Our results of operations each period can be impacted by our ability to estimate the level of correlation between future changes in the fair value of the hedge instruments and the transactions being hedged, both at the inception and on an ongoing basis. This correlation is complicated since energy commodity prices, the primary risk we hedge, have quality and location differences that can be difficult to hedge effectively. The factors underlying our estimates of fair value and our assessment of correlation of our hedging derivatives are impacted by actual results and changes in conditions that affect these factors, many of which are beyond our control. If our derivative contracts would not qualify for cash flow hedge treatment, then our consolidated statements of income could include large non-cash fluctuations, particularly in volatile pricing environments, as our contracts are marked to their period end market values.
The use of hedging transactions also involves the risk that the counterparties will be unable to meet the financial terms of such transactions. We evaluate the ability of our counterparties to perform at the inception of a hedging relationship and on a periodic basis as appropriate.
Income Taxes and Uncertain Tax Positions
We record deferred tax assets and liabilities to account for the expected future tax consequences of events that have been recognized in our financial statements and our tax returns. We routinely assess the realizability of our deferred tax assets. If we conclude that it is more likely than not that some portion or all of the deferred tax assets will not be realized, the tax asset would be reduced by a valuation allowance. We consider future taxable income in making such assessments. Numerous judgments and assumptions are inherent in the determination of future taxable income, including factors such as future operating conditions (particularly as related to prevailing oil and natural gas prices).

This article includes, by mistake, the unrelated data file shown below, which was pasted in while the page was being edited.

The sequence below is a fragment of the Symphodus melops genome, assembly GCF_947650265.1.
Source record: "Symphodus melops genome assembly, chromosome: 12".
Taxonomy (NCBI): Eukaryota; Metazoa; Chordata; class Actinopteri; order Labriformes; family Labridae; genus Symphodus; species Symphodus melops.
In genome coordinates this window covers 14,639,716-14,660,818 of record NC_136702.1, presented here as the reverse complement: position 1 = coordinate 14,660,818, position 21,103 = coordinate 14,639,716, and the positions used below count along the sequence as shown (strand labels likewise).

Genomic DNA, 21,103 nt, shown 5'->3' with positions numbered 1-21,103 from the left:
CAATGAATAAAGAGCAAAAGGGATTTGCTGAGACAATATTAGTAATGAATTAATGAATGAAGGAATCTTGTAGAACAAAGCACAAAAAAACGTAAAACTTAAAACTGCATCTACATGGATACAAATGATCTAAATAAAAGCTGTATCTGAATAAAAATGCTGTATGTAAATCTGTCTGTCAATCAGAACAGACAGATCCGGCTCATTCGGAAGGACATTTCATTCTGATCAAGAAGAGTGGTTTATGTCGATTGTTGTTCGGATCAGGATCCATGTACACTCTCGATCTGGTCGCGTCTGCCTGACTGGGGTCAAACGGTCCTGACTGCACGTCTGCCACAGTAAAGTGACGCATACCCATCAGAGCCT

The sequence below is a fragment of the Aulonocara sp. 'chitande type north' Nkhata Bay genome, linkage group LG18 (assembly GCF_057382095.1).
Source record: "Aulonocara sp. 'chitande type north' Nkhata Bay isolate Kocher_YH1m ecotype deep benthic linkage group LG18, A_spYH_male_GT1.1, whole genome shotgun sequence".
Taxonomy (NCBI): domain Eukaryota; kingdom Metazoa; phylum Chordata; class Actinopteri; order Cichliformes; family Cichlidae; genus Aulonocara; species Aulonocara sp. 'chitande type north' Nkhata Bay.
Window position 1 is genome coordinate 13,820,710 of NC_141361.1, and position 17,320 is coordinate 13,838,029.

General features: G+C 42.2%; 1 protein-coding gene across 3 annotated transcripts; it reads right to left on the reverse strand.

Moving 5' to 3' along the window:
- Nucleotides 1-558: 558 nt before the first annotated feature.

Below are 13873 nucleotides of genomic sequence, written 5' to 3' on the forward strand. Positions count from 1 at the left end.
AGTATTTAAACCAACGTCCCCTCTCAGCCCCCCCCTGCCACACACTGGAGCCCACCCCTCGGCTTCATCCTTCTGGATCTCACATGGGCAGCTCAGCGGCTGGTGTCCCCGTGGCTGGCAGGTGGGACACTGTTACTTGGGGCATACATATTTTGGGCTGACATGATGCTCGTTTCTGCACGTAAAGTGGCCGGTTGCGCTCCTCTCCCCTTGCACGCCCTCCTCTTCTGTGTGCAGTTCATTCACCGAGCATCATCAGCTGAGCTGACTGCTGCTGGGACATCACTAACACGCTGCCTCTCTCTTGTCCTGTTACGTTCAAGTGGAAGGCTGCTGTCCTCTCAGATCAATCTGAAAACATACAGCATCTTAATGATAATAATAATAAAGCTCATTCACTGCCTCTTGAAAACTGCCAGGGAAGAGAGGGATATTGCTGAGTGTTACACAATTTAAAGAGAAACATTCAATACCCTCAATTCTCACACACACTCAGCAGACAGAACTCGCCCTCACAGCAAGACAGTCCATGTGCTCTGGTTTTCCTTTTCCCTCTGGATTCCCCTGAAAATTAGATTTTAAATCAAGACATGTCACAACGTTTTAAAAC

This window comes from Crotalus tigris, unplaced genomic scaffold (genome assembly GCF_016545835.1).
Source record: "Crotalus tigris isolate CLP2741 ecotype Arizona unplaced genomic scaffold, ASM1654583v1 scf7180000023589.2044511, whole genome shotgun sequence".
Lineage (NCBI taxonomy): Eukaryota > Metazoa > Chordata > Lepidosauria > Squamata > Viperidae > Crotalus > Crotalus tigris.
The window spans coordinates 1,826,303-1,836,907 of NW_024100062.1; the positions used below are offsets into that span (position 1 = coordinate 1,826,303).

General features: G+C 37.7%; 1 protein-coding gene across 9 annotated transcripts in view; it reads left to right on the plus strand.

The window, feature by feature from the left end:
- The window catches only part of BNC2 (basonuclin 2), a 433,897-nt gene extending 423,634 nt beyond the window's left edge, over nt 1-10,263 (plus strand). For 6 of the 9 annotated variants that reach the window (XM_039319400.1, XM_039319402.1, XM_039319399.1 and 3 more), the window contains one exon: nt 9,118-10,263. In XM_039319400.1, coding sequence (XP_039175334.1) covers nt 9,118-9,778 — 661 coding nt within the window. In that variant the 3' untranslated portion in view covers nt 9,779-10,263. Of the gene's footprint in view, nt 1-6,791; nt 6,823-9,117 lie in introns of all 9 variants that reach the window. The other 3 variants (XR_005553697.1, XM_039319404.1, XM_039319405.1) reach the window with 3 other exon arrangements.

We will consider a tax position settled if the taxing authority has completed its examination, we do not plan to appeal, and it is remote that the taxing authority would reexamine the tax position in the future. We use the benefit recognition model which contains a two-step approach, a more likely than not recognition criteria and a measurement attribute that measures the position as the largest amount of tax benefit that is greater than 50% likely of being realized upon ultimate settlement. If it is not more likely than not that the benefit will be sustained on its technical merits, then we will not record the tax benefit. The amount of interest expense that we recognize related to uncertain tax positions is computed by applying the applicable statutory rate of interest to the difference between the tax position recognized and the amount previously taken or expected to be taken in a tax return.
We are subject to taxation in many jurisdictions, and the calculation of our tax liabilities involves dealing with uncertainties in the application of complex tax laws and regulations in various taxing jurisdictions. If we ultimately determine that the payment of these liabilities will be unnecessary, we reverse the liability and recognize a tax benefit during the period in which we determine the liability no longer applies. Conversely, we record additional tax charges in a period in which we determine that a recorded tax liability is less than we expect the ultimate assessment to be.